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    Hi everyone, I am currently writing an essay based on Karl Marx's concept of alienation within a capitalist system. I understand his work perfectly fine, but the second half of the essay question is "how convincing is his argument that alienation is intrinsic to capitalism?"

    I am slightly confusing with the wording, particularly the use of 'intrinsic'. Does anyone have an idea of how to approach that second part?
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    I imagine that in the first part of the essay, you will have clearly established what Marx meant by "alienation"? As you know, this has several dimensions. I would assume (without seeing the whole question) that the second part is asking whether you can imagine any form of capitalist relations in which some or all of these dimensions do not appear or exist. In other words, does capitalism always and necessarily entail "alienation"? Or perhaps its appearance is coincidental and/or contingent? Or maybe Marx is completely wrong and his concept fundamentally mistaken?
    Does that make sense?
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    As above, really.

    The second part simply means 'is it the case that alienation [of the workers etc] is a necessary conclusion of capitalism', i.e. is it always the case that a capitalist society results in alienated workers?
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    Thanks guys, that explains it a lot better. What are your opinions? I'm not sure capitalism always leads to alienation, I think it depends on a number of factors. Also, it could be said that wage labour isnt the only job which leads people to feel alienated. Roles such as teachers and even nurses can do this too, they work long hours on poor pay.
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    (Original post by PoppieCrean)
    Thanks guys, that explains it a lot better. What are your opinions? I'm not sure capitalism always leads to alienation, I think it depends on a number of factors. Also, it could be said that wage labour isnt the only job which leads people to feel alienated. Roles such as teachers and even nurses can do this too, they work long hours on poor pay.
    Just a couple of thoughts here relating to your suggestion that "wage labour isn't the only job...etc":

    - no doubt feudal relations of production (for instance) also led to some feelings of alienation, but as you say, there are a number of aspects to Marx's "alienation". The typical peasant, for example, is - at least in Marx's view - able to perform some labour which is not alienated. But isn't the point of the original question not whether capitalism is the only mode of production to produce some form of alienation, but rather that under capitalism, alienation is inescapable?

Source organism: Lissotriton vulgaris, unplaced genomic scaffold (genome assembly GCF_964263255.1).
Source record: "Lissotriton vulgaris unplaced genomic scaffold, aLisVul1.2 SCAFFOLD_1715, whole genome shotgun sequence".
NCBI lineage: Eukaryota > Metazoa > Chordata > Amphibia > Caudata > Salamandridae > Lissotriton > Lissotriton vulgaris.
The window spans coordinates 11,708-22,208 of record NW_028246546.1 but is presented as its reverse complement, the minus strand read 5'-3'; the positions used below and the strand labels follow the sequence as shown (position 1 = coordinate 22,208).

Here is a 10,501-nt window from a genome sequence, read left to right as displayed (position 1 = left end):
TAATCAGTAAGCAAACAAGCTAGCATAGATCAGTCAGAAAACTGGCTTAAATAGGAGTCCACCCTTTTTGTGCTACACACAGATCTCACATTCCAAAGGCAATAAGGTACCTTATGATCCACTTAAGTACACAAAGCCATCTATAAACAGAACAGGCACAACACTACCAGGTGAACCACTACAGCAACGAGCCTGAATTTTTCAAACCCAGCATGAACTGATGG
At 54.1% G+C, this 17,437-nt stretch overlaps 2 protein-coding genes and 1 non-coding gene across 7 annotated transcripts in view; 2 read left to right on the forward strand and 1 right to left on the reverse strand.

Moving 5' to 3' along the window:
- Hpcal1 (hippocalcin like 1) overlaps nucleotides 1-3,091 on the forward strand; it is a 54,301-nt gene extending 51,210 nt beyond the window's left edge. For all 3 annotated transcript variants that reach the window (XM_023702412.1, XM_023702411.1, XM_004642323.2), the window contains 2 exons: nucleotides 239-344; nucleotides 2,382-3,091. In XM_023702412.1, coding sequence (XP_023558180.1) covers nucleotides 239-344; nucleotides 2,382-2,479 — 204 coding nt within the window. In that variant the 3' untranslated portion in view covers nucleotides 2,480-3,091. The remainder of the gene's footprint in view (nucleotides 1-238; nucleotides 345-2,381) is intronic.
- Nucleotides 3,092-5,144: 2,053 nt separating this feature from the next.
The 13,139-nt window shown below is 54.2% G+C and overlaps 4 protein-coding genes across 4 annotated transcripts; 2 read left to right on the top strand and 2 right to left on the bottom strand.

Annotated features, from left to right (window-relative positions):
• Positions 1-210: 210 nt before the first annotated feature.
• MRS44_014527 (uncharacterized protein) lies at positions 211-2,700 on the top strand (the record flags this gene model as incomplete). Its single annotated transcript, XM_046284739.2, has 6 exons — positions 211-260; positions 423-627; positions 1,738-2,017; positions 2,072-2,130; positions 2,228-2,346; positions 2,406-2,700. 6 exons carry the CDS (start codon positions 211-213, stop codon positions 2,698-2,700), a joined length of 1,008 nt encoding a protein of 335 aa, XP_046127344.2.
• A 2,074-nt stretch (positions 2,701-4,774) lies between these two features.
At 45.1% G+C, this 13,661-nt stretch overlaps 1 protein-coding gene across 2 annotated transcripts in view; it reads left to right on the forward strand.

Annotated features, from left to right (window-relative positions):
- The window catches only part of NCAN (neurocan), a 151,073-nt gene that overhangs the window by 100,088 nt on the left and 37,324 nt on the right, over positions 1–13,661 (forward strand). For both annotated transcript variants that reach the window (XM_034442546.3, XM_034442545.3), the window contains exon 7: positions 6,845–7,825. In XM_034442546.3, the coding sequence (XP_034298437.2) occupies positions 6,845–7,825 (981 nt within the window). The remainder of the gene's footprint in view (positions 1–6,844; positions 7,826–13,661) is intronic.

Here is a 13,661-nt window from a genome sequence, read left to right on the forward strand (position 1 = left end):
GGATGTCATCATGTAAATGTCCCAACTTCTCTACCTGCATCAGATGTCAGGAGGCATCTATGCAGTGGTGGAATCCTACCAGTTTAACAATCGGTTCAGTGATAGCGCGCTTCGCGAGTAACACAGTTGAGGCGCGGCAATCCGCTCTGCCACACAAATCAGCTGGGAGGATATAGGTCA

- when you refer to jobs such as teachers and nurses, are you thinking about those roles in capitalist society? If so, then Marx might well argue that of course they feel alienated - they are wage labourers as much as the factory worker or miner
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    (Original post by OxFossil)
    Just a couple of thoughts here relating to your suggestion that "wage labour isn't the only job...etc":

    - no doubt feudal relations of production (for instance) also led to some feelings of alienation, but as you say, there are a number of aspects to Marx's "alienation". The typical peasant, for example, is - at least in Marx's view - able to perform some labour which is not alienated. But isn't the point of the original question not whether capitalism is the only mode of production to produce some form of alienation, but rather that under capitalism, alienation is inescapable?

    - when you refer to jobs such as teachers and nurses, are you thinking about those roles in capitalist society? If so, then Marx might well argue that of course they feel alienated - they are wage labourers as much as the factory worker or miner
    yes- this was the question; What is alienation, according to Marx, and how convincing is his argument that it is intrinsic to capitalism?
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    (Original post by PoppieCrean)
    yes- this was the question; What is alienation, according to Marx, and how convincing is his argument that it is intrinsic to capitalism?
    I know! My comment in post #5 is in response to your suggestions in post #4
 
 
 
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